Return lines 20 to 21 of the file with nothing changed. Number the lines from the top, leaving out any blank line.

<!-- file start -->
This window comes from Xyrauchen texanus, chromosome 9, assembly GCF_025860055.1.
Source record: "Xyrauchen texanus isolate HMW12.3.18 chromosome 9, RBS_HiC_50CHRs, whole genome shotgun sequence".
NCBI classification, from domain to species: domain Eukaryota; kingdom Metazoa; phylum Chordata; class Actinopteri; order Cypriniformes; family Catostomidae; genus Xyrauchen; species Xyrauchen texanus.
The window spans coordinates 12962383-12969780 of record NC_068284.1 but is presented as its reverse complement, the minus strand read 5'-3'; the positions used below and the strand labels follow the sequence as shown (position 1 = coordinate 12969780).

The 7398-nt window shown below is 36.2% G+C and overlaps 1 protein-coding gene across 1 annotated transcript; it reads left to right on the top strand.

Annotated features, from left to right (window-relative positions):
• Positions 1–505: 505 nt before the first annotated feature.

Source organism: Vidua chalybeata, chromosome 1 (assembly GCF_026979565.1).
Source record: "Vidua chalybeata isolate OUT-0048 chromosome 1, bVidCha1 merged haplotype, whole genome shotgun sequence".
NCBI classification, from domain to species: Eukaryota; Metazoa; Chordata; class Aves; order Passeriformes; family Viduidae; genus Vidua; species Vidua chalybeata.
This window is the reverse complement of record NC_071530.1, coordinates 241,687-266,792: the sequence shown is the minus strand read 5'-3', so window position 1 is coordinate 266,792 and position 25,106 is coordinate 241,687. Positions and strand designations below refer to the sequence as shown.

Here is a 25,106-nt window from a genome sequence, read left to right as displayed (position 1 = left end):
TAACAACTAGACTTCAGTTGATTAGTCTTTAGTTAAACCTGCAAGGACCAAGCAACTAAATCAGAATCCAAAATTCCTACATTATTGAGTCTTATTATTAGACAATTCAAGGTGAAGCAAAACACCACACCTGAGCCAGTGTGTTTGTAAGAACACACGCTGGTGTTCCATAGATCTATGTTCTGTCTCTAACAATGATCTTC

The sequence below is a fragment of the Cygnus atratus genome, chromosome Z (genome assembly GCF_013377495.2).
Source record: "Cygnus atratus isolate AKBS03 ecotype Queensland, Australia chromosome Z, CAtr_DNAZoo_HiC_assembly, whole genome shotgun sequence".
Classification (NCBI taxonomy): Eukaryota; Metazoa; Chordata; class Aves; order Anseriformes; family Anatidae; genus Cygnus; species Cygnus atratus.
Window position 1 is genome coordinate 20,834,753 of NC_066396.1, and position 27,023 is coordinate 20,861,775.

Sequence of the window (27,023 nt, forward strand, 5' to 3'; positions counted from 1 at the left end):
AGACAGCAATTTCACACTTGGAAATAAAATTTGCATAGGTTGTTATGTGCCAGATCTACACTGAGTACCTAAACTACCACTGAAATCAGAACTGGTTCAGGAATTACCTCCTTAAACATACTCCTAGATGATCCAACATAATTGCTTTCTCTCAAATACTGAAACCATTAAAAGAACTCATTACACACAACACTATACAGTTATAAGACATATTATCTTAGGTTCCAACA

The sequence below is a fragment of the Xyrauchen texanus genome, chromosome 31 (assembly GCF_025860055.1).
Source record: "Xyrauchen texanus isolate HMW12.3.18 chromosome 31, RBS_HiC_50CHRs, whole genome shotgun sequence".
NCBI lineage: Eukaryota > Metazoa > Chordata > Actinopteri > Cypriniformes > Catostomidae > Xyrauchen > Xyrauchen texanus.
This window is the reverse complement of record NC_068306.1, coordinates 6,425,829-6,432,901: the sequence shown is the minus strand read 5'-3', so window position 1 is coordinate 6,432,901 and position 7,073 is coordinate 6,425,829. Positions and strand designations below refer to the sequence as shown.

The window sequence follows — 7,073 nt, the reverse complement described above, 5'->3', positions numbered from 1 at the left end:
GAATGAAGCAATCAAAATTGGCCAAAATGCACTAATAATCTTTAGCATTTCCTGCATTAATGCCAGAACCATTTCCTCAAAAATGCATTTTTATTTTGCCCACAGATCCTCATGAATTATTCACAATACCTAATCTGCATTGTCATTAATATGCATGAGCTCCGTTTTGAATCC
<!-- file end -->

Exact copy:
The sequence below is a fragment of the Xyrauchen texanus genome, chromosome 31 (assembly GCF_025860055.1).
Source record: "Xyrauchen texanus isolate HMW12.3.18 chromosome 31, RBS_HiC_50CHRs, whole genome shotgun sequence".